London Arbitration 6/23

A vessel was chartered to carry part cargo of steel pipes from Turkey to Futuna Island, in the French Pacific Ocean Islands, with other cargo to be loaded and discharged at additional ports and under different fixture arrangements.  An engine breakdown off Mauritius required lengthy repairs and was complicated by shortages due to the COVID-19 pandemic.  It was nearly a year before the vessel arrived at the discharge port.  By that time, entry requirements to the port had changed and the vessel was not permitted to berth. The vessel was quickly rerouted to Fiji and incurred demurrage of US$37,317.71 while awaiting discharging operations to commence.  Charterers refused to pay, claiming the delay was the owners’ fault, and arbitration proceedings began.

The Voyage

The charterparty agreement allowed three days in total for loading and discharging.  Loading operations in Turkey used 21 hours and 50 minutes of laytime, leaving about 2 days for discharging operations.  

Since the vessel carried cargo for both East and West Africa, she sailed through Gibraltar instead of the Suez Canal.  She then encountered more than a month delay while discharging at Beira.  A new cargo was then fixed from Durban to Hobart, Tasmania.  Five months into the voyage, the vessel had only made progress to Port Louis in Mauritius.   

Shortly after departing Port Louis, the main engine had to be shut down, and complications with high exhaust temperature caused damage to the exhaust valve seat surfaces.  The vessel was towed to Reunion for repairs, which took four months to complete.  The COVID-19 pandemic was blamed for the delay, for spare parts and labor were in short supply.

Change of Discharge Port

The vessel was intended to arrive at the discharge port five months after leaving Turkey, however the delays pushed her arrival back an additional six months.  During this time, conditions at the port had declined, leading to new regulations restricting the size of vessels that would be allowed entry.  This, combined with seasonal conditions, meant the port authority refused to grant her permission to berth.  The decision was quickly made to divert the ship to Lautoka in the Fiji Islands to discharge, leaving receivers less than a day to prepare.  

Demurrage Incurred

With the quick arrival of the vessel at the new discharging port, receivers had several issues to work through, and discharge was delayed.  Charterers claimed the delay was attributed back to the engine repairs and claimed the owners did not keep charterers and receivers adequately informed of the repairs.  Owners asserted a repair that took five months to complete could not be attributed to a simple engine breakdown and demanded the vessel be evaluated for seaworthiness from the start of the voyage.  They requested main engine and journal logbooks for one year prior and up to the date of the breakdown.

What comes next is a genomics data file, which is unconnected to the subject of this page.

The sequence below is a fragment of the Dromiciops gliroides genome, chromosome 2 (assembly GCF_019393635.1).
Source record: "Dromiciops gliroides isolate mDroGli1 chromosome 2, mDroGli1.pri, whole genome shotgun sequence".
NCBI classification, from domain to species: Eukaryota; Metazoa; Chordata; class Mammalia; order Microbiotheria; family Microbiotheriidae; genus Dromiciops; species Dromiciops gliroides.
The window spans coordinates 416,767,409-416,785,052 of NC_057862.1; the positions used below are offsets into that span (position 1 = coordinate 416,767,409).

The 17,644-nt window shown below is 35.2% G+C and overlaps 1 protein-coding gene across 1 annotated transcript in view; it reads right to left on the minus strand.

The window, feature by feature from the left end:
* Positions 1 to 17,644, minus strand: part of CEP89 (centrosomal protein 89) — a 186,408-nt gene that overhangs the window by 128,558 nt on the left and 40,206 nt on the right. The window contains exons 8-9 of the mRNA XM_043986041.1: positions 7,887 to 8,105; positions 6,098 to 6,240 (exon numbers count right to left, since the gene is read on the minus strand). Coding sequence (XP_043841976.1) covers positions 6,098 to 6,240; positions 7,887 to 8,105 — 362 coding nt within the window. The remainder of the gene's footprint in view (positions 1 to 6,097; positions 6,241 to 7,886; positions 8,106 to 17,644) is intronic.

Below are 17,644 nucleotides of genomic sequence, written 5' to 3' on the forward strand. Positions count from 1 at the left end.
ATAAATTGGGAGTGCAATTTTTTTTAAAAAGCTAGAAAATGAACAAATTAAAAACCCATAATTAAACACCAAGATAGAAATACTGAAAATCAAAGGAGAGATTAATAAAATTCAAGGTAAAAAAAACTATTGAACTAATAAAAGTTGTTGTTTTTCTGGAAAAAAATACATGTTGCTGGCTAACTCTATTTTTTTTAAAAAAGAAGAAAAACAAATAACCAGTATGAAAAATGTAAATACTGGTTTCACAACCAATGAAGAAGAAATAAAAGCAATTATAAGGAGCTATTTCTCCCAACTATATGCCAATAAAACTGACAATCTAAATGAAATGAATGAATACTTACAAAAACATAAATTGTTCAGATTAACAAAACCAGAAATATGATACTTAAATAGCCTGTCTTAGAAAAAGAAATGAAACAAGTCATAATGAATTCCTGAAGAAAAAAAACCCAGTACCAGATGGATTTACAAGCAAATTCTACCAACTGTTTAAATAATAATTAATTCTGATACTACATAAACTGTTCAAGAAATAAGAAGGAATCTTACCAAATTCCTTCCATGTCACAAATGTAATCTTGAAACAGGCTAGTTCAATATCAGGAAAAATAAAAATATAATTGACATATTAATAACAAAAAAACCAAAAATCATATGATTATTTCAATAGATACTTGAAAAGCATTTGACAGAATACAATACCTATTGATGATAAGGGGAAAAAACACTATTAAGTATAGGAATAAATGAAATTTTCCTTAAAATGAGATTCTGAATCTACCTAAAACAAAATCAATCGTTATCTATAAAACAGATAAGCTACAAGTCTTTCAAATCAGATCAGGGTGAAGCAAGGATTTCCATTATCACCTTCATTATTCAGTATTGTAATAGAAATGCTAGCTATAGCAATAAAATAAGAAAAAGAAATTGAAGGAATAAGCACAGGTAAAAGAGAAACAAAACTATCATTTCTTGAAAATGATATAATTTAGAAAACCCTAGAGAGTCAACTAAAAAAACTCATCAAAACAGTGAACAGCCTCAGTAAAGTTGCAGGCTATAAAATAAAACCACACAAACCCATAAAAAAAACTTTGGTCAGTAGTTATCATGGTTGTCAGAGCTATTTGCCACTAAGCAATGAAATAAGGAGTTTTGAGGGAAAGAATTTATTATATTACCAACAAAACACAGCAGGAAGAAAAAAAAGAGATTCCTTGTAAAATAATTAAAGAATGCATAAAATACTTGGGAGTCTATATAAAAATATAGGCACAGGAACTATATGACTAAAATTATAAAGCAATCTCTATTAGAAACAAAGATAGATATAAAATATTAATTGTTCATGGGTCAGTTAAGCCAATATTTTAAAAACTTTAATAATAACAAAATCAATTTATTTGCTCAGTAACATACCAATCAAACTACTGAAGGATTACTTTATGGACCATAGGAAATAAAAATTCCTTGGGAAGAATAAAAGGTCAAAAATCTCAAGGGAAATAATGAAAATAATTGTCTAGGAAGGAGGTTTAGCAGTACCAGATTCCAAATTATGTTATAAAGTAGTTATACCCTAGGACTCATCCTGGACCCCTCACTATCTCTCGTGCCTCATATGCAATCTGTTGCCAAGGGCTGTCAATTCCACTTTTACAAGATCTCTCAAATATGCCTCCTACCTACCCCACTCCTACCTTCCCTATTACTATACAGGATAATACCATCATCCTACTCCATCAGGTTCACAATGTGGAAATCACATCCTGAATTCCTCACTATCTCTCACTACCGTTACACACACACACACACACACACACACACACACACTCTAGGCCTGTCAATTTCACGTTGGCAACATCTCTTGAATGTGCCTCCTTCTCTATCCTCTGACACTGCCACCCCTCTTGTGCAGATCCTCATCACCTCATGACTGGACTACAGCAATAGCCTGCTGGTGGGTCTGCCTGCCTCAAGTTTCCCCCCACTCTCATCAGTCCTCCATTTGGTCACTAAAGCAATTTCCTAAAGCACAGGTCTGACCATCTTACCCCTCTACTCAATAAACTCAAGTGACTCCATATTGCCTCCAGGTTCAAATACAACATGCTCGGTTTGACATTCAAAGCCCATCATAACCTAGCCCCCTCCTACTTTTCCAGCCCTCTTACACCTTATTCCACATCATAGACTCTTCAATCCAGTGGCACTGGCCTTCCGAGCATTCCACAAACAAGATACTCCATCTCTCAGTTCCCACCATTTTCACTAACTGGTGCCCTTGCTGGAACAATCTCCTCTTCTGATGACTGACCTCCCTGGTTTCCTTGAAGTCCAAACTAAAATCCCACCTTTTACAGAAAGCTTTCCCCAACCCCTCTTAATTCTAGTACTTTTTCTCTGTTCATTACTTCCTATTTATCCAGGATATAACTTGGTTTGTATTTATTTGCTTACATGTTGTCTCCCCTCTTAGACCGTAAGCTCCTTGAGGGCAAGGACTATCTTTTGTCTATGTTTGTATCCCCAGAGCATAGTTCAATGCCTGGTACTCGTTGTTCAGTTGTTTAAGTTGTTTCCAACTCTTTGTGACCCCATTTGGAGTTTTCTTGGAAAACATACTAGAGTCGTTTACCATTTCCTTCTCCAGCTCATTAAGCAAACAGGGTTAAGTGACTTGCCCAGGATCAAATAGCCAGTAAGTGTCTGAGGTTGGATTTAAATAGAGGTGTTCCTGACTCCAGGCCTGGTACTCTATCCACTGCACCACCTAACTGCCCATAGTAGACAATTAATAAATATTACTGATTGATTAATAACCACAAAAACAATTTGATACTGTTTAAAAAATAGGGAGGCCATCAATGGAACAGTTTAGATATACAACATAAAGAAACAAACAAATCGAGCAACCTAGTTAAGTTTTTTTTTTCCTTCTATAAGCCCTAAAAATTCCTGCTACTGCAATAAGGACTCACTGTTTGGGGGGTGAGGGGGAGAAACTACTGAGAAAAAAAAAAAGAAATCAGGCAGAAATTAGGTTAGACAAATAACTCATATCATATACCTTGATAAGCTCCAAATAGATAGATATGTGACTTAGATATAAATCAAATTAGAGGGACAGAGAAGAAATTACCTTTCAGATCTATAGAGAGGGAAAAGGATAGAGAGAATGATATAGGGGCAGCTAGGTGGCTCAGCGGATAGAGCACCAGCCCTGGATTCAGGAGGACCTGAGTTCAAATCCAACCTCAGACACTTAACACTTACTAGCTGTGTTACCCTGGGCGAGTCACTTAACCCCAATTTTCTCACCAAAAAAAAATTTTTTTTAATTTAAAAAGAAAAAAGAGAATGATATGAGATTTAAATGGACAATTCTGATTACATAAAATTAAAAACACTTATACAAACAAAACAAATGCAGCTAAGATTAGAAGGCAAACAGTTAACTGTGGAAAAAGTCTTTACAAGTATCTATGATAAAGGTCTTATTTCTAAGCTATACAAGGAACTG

Owners stated the vessel was and continued to be seaworthy and claimed no engine problems existed prior to loading in Turkey nor in the five months that followed the repairs.  Based on this statement, charterers ceased requests for the logbooks.  

The Decision

The arbitrator had to decide if the charterers’ claim that the delay was the owners’ fault was valid.  While such repairs typically did not take five months to complete, the COVID-19 pandemic did significantly contribute to the supply of parts and labor, and thus had to be counted as a factor in the delay.  All of the vessel’s P&I documents were in order, the engine performed normally at the load port, and five months after the repairs were completed.

The arbitrator noted that the same principles that are used to apply laytime, also apply demurrage once laytime runs out.  (John Schofield, Laytime and Demurrage, 8th Edition, 2021, paras 4.29 and 6.101)  Although both owners and charterers addressed the general principles of demurrage, neither mentioned the conditions relating to fault on the part of the owners, either actual or for the purposes of the charter.   Charterers were not challenging laytime, only demurrage.

Since the vessel had undergone repairs, a valid NOR was tendered at Lautoka.  Although delayed, discharge commenced as expected, and charterers accepted that time was being counted towards laytime.  Thus, if laytime was able to run, the arbitrator reasoned, there was no reason why demurrage should not start once laytime expired.  (Laytime and Demurrage, para 4.36)    

Thus, the loss of time was not recoverable under the doctrine of “fault,” and the demurrage claimed by the owners was recoverable in full.

Charterers were ordered to pay demurrage due, US$37,317.71, plus interest and costs.